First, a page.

Old Age, Gender and Constructions of the Contemporary

by Siân Adiseshiah

10 Aug 2023
Journal of the British Academy
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Abstract: This article argues that older people – by virtue (at least in part) of their association with the past – lack visibility in dominant conceptions of the contemporary. With its (neo-)modernist emphasis on the innovative new, ‘the contemporary’ – as a descriptor of the present – aligns, prejudicially, with youth. The contemporary as category or concept is frequently discussed in metaphorical terms that align it with early phases of the life course. Within this frame older women are particularly troublesome to the discourse of the contemporary, wherein they represent a blockage in the flow of futurity. After offering a theorisation of the ways in which contemporary operates in these terms, the article concludes by considering two texts – a film, Michael Haneke’s Amour (2012), and a play, debbie tucker green’s generations (2005) – both of which craft encounters with narratives of old age and gender, and are commonly regarded as ‘contemporary’ according to the terms outlined.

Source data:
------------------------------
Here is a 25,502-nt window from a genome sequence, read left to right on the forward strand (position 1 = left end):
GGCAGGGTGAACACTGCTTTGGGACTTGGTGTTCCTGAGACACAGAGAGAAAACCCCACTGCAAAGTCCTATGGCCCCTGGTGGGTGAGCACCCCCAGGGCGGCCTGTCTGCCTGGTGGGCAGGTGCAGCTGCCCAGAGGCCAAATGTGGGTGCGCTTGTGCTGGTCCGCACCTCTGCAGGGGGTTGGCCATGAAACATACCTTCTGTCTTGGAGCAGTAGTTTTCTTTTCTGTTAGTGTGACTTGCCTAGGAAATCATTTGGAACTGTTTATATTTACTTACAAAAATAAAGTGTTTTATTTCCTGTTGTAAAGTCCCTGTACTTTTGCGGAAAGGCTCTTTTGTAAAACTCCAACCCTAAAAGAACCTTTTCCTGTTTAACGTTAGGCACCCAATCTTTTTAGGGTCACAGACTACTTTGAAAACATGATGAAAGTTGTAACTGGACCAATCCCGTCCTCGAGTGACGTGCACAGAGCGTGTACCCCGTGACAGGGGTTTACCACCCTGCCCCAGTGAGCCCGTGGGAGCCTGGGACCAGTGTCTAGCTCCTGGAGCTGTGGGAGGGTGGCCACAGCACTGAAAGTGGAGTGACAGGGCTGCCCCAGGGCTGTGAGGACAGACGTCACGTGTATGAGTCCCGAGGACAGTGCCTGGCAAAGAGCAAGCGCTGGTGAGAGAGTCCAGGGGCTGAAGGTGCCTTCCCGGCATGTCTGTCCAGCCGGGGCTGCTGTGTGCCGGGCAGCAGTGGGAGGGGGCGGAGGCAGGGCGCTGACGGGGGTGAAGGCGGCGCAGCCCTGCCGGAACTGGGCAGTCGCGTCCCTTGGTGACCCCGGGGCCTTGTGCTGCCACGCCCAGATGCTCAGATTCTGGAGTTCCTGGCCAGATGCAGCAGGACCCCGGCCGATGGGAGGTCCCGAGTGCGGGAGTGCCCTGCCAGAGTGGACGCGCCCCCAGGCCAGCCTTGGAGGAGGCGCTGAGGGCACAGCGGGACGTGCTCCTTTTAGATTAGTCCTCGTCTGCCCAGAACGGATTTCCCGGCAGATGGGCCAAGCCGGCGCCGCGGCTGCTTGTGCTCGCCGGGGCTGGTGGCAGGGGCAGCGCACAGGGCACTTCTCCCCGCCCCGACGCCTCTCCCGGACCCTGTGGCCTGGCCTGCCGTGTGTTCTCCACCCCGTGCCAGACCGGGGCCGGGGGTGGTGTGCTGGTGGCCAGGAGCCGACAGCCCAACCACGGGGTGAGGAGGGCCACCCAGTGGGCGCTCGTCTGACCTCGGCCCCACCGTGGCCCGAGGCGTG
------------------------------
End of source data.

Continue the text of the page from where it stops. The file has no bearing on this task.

Keywords: old age; ageing; contemporary; gender; Michael Haneke’s Amour; debbie tucker green’s generations

Article posted to the Journal of the British Academy, volume 11, supplementary issue 2 (Narratives of Old Age and Gender: Multi-disciplinary Perspectives)

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